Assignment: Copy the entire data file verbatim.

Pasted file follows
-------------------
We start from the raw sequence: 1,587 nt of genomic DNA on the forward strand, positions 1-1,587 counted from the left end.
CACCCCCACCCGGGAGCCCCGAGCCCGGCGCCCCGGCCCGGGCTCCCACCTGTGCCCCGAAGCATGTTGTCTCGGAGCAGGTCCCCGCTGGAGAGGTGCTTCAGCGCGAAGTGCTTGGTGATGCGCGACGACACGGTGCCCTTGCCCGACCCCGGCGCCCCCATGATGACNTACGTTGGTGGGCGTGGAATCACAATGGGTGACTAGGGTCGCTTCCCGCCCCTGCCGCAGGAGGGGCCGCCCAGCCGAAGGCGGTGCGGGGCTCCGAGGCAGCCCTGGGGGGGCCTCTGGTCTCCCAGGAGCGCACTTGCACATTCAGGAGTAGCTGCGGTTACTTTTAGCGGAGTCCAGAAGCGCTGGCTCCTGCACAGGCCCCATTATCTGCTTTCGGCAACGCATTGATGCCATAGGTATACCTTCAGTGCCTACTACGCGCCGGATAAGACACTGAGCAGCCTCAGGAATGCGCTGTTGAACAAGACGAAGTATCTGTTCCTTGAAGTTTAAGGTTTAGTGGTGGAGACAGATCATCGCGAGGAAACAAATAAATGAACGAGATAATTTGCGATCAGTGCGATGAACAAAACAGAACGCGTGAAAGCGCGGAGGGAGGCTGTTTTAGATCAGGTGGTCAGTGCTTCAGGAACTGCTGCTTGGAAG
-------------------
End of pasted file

We start from the raw sequence: 1,587 nt of genomic DNA on the forward strand, positions 1-1,587 counted from the left end.
CACCCCCACCCGGGAGCCCCGAGCCCGGCGCCCCGGCCCGGGCTCCCACCTGTGCCCCGAAGCATGTTGTCTCGGAGCAGGTCCCCGCTGGAGAGGTGCTTCAGCGCGAAGTGCTTGGTGATGCGCGACGACACGGTGCCCTTGCCCGACCCCGGCGCCCCCATGATGACNTACGTTGGTGGGCGTGGAATCACAATGGGTGACTAGGGTCGCTTCCCGCCCCTGCCGCAGGAGGGGCCGCCCAGCCGAAGGCGGTGCGGGGCTCCGAGGCAGCCCTGGGGGGGCCTCTGGTCTCCCAGGAGCGCACTTGCACATTCAGGAGTAGCTGCGGTTACTTTTAGCGGAGTCCAGAAGCGCTGGCTCCTGCACAGGCCCCATTATCTGCTTTCGGCAACGCATTGATGCCATAGGTATACCTTCAGTGCCTACTACGCGCCGGATAAGACACTGAGCAGCCTCAGGAATGCGCTGTTGAACAAGACGAAGTATCTGTTCCTTGAAGTTTAAGGTTTAGTGGTGGAGACAGATCATCGCGAGGAAACAAATAAATGAACGAGATAATTTGCGATCAGTGCGATGAACAAAACAGAACGCGTGAAAGCGCGGAGGGAGGCTGTTTTAGATCAGGTGGTCAGTGCTTCAGGAACTGCTGCTTGGAAG